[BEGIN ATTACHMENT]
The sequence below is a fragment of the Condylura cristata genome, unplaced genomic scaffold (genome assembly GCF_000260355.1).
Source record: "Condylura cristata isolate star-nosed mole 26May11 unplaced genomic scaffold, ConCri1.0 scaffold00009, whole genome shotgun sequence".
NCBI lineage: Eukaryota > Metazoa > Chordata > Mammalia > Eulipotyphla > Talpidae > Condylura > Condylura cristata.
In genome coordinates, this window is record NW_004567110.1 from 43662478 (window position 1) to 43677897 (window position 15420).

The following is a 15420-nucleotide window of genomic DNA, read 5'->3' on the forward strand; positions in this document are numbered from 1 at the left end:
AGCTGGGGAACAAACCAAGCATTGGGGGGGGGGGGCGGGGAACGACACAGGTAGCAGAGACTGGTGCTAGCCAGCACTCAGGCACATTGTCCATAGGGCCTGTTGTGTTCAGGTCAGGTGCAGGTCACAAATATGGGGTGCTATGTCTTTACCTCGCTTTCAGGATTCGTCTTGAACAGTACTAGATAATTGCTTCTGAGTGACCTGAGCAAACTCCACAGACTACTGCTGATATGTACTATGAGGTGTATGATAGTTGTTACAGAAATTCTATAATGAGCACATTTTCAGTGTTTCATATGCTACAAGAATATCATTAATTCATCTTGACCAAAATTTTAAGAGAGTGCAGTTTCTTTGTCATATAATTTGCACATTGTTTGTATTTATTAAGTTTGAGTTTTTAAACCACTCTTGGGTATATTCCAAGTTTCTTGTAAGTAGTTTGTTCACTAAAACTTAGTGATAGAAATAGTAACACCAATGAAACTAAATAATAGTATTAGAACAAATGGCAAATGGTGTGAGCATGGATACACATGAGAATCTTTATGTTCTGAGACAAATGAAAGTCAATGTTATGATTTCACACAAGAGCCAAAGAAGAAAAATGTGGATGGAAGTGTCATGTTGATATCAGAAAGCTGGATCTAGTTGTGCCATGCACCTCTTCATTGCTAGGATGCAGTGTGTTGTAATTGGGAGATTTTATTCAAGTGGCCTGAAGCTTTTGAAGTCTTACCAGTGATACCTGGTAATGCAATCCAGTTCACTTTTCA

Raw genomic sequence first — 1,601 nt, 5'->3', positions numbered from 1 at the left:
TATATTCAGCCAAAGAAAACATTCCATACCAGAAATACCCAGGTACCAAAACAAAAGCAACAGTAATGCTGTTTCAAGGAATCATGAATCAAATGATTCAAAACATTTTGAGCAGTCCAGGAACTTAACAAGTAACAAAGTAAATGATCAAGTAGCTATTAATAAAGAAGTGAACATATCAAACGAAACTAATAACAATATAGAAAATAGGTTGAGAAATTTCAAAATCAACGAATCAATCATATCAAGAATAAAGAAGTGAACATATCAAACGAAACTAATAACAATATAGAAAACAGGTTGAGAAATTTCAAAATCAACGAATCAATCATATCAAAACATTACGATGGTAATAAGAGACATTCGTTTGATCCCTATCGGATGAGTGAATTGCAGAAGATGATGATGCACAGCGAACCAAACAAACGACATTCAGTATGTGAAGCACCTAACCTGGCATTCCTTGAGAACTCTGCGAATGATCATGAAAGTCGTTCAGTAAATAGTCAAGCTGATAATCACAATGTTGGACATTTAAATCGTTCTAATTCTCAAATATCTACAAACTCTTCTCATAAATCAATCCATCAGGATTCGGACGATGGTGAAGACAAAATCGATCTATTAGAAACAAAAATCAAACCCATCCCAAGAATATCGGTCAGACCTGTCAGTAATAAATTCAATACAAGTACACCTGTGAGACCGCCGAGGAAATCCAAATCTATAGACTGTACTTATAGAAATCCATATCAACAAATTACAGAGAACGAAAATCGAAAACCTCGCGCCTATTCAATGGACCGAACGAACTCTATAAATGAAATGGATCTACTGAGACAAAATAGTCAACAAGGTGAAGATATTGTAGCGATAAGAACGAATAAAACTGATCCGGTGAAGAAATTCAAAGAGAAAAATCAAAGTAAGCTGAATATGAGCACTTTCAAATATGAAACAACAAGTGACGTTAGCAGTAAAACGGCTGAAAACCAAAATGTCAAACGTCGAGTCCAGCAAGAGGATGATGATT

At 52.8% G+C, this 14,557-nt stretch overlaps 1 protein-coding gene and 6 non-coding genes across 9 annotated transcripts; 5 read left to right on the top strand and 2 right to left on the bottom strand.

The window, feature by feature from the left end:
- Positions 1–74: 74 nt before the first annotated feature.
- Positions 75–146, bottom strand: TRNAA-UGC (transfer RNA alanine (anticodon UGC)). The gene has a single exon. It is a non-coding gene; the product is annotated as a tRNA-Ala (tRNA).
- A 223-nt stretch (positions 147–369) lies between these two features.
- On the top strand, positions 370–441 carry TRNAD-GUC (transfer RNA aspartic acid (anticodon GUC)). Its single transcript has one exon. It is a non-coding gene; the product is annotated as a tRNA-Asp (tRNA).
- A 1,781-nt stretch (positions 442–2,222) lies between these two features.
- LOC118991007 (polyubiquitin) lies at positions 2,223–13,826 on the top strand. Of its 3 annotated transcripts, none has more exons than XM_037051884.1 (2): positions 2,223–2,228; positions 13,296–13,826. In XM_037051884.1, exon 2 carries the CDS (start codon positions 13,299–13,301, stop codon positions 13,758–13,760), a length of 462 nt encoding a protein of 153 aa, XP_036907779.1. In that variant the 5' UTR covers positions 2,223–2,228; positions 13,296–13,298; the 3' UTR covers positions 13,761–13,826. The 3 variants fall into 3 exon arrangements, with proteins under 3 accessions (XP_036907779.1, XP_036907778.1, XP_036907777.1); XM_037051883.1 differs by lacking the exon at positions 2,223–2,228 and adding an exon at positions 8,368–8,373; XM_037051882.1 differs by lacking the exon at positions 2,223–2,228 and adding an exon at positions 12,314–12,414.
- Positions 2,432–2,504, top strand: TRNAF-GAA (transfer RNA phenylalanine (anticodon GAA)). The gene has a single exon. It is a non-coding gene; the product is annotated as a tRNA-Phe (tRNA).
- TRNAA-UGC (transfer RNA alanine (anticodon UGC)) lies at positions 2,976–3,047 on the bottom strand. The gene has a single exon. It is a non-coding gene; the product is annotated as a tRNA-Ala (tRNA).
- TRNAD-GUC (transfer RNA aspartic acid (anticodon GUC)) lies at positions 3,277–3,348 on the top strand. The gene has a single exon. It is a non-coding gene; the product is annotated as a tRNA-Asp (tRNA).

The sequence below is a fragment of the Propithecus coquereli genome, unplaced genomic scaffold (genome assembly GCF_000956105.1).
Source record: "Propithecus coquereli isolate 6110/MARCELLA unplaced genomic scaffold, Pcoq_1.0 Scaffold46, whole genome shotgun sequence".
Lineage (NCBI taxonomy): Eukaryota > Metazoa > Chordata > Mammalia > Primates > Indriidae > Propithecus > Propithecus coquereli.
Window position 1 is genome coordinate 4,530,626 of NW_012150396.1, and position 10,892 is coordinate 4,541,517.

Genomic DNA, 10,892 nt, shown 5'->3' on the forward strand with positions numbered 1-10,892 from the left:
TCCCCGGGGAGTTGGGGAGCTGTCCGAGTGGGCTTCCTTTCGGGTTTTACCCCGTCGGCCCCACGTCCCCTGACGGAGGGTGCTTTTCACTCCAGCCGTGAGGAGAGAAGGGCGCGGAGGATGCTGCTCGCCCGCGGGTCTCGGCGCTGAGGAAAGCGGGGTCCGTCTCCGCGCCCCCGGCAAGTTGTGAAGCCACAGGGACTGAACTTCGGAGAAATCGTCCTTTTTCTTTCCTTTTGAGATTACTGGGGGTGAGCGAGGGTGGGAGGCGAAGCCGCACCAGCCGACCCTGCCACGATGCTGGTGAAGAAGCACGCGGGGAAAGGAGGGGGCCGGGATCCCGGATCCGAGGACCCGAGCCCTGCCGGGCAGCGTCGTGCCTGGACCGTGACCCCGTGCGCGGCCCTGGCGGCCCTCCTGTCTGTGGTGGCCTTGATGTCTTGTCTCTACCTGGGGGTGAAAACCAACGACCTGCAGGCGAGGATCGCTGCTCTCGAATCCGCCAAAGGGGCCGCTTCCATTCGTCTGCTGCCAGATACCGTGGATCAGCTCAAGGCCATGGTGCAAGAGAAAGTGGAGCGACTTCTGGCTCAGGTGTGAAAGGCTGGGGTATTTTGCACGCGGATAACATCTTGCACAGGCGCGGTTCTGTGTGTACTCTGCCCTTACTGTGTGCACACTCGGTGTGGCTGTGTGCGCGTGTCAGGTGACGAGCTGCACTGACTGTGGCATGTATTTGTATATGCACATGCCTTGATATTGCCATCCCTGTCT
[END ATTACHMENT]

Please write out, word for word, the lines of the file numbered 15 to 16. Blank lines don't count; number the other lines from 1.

- A 1,781-nt stretch (positions 442–2,222) lies between these two features.
- LOC118991007 (polyubiquitin) lies at positions 2,223–13,826 on the top strand. Of its 3 annotated transcripts, none has more exons than XM_037051884.1 (2): positions 2,223–2,228; positions 13,296–13,826. In XM_037051884.1, exon 2 carries the CDS (start codon positions 13,299–13,301, stop codon positions 13,758–13,760), a length of 462 nt encoding a protein of 153 aa, XP_036907779.1. In that variant the 5' UTR covers positions 2,223–2,228; positions 13,296–13,298; the 3' UTR covers positions 13,761–13,826. The 3 variants fall into 3 exon arrangements, with proteins under 3 accessions (XP_036907779.1, XP_036907778.1, XP_036907777.1); XM_037051883.1 differs by lacking the exon at positions 2,223–2,228 and adding an exon at positions 8,368–8,373; XM_037051882.1 differs by lacking the exon at positions 2,223–2,228 and adding an exon at positions 12,314–12,414.